Skinner Boxes have been used with success not only on rats but on birds and primates, too. So what, after all, are we doing if we sign up to technologically enhanced self-improvement through gadgets and apps? As we manipulate our screens for ­reassurance and encouragement, or wince at a painful failure to be better today than we were yesterday, we are treating ourselves similarly as objects to be improved through operant conditioning. We are climbing willingly into a virtual Skinner Box.

As Carl Cederström and André Spicer point out in their book The Wellness Syndrome, published last year: “Surrendering to an authoritarian agency, which is not just telling you what to do, but also handing out rewards and punishments to shape your behaviour more effectively, seems like undermining your own agency and autonomy.” What’s worse is that, increasingly, we will have no choice in the matter anyway. Gernsback’s Isolator was explicitly designed to improve the concentration of the “worker”, and so are its digital-age descendants. Corporate employee “wellness” programmes increasingly encourage or even mandate the use of fitness trackers and other behavioural gadgets in order to ensure an ideally efficient and compliant workforce.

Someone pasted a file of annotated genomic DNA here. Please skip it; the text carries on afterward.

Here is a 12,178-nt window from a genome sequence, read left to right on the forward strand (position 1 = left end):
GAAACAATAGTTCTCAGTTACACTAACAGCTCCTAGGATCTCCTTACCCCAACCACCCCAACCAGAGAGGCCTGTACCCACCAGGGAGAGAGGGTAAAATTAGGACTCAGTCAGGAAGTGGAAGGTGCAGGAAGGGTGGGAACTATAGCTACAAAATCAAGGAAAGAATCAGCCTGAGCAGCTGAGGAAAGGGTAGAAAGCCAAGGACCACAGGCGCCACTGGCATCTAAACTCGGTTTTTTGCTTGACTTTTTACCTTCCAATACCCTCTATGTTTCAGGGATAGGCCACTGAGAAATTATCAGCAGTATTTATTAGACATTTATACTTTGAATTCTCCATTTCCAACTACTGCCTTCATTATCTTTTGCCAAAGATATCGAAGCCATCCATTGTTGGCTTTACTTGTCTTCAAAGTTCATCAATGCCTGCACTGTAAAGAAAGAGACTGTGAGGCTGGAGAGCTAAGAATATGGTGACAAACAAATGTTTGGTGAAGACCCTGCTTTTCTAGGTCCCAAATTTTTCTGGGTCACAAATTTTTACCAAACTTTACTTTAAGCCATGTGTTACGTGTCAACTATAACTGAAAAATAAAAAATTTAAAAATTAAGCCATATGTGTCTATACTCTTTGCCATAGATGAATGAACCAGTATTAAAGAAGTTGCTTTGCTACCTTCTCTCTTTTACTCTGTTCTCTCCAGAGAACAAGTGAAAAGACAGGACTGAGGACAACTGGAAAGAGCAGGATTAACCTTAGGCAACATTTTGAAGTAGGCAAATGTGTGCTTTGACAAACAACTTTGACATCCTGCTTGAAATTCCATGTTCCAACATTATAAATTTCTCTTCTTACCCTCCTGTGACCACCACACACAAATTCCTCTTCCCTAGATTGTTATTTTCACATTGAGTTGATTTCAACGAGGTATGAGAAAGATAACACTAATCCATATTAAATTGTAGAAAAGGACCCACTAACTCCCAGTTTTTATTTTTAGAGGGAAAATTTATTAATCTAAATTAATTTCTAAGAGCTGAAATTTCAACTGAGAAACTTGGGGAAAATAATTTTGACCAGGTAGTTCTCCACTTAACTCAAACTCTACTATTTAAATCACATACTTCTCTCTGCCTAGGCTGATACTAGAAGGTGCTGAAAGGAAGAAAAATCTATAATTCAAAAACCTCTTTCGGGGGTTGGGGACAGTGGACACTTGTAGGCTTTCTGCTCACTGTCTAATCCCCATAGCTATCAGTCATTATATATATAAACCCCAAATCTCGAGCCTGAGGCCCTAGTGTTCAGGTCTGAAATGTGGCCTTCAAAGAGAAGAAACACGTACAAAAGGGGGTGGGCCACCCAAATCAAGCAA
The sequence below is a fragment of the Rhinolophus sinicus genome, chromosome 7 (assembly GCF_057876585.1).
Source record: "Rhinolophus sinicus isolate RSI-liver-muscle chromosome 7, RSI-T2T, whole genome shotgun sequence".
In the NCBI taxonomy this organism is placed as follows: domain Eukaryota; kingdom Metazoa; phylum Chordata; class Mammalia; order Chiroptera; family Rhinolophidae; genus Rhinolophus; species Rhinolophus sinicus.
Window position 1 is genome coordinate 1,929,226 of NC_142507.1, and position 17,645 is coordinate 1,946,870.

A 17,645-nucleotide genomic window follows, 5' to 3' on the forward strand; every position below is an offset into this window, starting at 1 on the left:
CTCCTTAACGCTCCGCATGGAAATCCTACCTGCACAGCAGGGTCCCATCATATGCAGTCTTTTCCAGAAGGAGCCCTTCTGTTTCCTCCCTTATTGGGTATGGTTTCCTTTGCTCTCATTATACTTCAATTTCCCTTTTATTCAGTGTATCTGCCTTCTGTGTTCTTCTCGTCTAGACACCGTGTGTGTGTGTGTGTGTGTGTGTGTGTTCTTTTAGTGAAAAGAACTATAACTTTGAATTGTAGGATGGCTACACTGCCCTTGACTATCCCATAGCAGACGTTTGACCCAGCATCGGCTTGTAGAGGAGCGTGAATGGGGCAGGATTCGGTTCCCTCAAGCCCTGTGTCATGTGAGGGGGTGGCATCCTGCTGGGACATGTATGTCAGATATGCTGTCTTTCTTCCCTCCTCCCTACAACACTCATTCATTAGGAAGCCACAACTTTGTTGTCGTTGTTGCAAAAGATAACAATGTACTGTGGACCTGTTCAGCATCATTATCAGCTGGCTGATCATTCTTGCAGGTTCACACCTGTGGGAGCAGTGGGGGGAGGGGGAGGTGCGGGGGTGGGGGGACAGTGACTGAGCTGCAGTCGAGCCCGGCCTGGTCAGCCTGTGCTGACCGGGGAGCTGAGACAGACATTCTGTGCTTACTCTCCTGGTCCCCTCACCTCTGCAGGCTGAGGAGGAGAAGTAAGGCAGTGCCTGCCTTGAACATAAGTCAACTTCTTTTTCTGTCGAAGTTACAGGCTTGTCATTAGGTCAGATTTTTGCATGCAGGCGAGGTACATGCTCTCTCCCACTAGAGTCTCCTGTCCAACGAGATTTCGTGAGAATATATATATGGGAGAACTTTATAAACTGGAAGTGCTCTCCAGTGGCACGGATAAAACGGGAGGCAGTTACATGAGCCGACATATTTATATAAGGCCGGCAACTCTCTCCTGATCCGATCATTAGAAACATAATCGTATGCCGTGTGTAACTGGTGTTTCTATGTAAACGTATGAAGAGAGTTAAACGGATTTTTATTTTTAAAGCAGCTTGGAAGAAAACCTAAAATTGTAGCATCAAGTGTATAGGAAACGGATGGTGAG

There are many political reasons to resist the pitiless transfer of responsibility for well-being on to the individual in this way. And, in such cases, it is important to point out that the new idea is a repackaging of a controversial old idea, because that challenges its proponents to defend it explicitly. The Apple Watch and its cousins promise an utterly novel form of technologically enhanced self-mastery. But it is also merely the latest way in which modernity invites us to perform operant conditioning on ourselves, to cleanse away anxiety and dissatisfaction and become more streamlined citizen-consumers. Perhaps we will decide, after all, that tech-powered behaviourism is good. But we should know what we are arguing about. The rethinking should take place out in the open.